US College Graduation: How To Apply

University education is a journey, but at some point in the future graduation day will arrive. You will need to be well prepared for this day and well in advance.  

A good suggestion is to keep a  semester and an academic year calendar. This can be done on paper, using a real calendar, a word document etc.

Even if you are an incoming freshman it is wise to start looking ahead to senior year. Most schools will require “check points” to keep you on target to graduation. 

The “check points” can be known by many different names such as: grad check, academic review, course review etc.

As you progress along in your program you will usually meet with a specific program adviser. It is useful to note that for various reasons your program may change while you are enrolled.  Usually, there isn’t too much variation when this happens.  

Maybe a course is added, a course number changed, some new requirements, and so on. If this does happen during your program you may need to declare which program you would like to follow.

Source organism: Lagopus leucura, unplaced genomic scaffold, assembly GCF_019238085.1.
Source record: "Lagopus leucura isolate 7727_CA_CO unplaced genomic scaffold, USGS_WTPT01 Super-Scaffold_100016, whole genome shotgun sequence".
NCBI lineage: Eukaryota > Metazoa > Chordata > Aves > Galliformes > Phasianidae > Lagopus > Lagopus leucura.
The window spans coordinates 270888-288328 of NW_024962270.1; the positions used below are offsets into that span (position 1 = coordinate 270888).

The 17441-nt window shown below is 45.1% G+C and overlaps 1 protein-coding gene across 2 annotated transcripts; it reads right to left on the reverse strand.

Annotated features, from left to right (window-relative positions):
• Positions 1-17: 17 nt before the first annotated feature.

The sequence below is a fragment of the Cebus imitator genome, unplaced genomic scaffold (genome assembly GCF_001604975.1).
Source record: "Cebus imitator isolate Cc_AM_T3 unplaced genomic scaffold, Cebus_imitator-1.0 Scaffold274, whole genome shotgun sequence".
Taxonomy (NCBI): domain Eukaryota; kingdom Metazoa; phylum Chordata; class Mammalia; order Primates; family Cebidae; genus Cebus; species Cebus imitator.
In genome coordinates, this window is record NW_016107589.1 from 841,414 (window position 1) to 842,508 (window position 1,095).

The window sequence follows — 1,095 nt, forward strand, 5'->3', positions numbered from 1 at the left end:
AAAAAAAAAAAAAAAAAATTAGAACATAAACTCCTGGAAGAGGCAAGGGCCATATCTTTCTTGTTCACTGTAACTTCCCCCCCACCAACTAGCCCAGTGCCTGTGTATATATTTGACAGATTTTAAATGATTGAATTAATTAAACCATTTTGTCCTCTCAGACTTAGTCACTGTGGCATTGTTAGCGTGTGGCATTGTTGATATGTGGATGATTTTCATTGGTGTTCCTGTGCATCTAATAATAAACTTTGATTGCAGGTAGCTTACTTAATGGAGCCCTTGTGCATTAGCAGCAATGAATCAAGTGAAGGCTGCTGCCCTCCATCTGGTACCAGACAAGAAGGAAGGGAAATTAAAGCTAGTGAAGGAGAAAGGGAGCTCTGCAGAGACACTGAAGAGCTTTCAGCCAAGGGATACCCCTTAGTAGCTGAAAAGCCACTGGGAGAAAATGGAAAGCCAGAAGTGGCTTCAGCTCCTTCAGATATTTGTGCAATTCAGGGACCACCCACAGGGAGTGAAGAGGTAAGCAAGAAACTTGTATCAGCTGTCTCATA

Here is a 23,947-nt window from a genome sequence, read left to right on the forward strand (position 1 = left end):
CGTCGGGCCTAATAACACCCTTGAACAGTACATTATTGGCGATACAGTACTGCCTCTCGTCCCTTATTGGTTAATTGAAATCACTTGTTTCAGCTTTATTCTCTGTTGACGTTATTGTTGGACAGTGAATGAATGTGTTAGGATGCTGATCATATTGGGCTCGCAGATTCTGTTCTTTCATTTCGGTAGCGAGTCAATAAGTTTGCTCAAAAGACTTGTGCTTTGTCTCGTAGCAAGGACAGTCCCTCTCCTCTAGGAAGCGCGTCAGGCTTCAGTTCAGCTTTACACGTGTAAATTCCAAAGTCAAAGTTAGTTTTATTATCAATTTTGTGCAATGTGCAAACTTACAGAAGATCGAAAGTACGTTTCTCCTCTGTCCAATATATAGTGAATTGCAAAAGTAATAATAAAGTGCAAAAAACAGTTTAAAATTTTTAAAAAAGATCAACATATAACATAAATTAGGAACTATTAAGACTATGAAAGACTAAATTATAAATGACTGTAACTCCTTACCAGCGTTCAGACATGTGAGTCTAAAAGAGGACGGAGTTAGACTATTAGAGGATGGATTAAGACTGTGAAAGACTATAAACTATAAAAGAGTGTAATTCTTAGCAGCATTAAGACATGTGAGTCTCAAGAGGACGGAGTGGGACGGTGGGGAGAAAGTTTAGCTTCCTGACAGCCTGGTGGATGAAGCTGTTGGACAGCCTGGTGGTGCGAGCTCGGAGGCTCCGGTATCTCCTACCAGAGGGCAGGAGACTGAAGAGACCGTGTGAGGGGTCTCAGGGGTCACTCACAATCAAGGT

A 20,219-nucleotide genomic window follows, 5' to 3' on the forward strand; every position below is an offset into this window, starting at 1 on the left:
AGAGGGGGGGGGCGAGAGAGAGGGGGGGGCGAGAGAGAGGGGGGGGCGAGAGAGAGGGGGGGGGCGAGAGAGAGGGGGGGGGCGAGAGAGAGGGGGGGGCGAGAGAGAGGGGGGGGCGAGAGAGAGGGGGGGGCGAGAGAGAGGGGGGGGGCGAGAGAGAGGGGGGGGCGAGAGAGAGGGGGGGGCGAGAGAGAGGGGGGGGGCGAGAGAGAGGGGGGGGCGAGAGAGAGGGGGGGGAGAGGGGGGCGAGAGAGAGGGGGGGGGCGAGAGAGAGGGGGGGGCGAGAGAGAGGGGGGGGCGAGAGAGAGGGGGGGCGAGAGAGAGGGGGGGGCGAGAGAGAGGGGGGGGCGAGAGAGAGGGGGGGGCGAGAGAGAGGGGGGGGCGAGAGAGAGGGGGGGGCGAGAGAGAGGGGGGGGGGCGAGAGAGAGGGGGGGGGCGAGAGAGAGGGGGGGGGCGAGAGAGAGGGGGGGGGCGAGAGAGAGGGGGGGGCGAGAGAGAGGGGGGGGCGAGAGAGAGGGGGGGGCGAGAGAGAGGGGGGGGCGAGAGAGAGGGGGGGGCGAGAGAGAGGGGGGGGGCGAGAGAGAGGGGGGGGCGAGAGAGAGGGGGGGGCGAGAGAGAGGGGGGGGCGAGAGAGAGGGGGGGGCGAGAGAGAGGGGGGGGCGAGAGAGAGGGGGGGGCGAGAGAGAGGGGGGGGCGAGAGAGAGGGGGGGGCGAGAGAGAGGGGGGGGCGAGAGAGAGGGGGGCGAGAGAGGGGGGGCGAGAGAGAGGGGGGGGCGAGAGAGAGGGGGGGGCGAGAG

This change will be final and you will not be able to go back and change it.  

The change in the academic program isn’t necessarily a bad thing, but it is important to be aware that it could possibly happen. So, if you flash forward to your final year in university you will have a few semesters to complete.

This is a time to keep close contact with your academic adviser and the published academic calendar. The academic calendar will tell you the final day you can apply for graduation based on your final semester. 

There is usually a solid date and exceptions are rare. Once the paperwork is completed and approved you are ready to graduate.

You are not required to attend a graduation ceremony, but it is a nice pause after your course work to reflect on your time at university.

If you do plan to participate in the graduation ceremony there is typically also a deadline to confirm it. This will also be on the academic calendar or be given to you when your graduation has been approved. 

Further information

For more tips and advice on applying to college, please see: